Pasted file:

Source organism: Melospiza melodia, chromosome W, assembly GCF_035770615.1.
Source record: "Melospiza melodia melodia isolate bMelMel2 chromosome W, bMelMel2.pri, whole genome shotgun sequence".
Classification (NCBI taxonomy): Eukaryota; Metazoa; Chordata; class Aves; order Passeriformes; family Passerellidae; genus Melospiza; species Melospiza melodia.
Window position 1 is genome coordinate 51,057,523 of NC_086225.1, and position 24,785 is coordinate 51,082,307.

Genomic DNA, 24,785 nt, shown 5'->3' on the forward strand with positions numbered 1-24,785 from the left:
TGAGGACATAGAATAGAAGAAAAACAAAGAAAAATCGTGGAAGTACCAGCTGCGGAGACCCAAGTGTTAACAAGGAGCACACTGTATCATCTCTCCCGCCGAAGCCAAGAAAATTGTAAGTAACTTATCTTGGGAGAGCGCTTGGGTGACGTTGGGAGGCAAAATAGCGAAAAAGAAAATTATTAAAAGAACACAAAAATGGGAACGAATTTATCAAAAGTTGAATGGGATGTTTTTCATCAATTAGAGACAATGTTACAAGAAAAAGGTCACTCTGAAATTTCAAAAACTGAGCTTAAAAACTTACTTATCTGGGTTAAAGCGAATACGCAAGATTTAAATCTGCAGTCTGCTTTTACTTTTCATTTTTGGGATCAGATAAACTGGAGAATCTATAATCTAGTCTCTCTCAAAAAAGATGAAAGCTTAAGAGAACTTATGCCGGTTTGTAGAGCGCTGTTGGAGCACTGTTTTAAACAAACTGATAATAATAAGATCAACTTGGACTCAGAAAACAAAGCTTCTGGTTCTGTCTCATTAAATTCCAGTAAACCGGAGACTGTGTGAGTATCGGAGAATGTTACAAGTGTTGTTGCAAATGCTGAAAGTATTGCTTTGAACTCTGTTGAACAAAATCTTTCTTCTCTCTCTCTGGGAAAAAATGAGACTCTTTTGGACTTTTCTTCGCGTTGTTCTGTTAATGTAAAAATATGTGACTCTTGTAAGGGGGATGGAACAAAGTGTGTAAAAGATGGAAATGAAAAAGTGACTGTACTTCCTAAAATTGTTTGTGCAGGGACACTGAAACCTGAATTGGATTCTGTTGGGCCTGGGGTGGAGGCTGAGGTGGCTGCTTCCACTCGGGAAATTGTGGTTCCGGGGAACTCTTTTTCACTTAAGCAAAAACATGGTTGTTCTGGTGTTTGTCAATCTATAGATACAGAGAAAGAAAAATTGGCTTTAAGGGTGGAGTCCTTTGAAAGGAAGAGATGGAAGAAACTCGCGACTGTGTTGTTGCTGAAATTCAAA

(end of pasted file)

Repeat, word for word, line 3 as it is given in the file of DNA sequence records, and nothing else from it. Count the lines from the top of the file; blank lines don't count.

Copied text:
Classification (NCBI taxonomy): Eukaryota; Metazoa; Chordata; class Aves; order Passeriformes; family Passerellidae; genus Melospiza; species Melospiza melodia.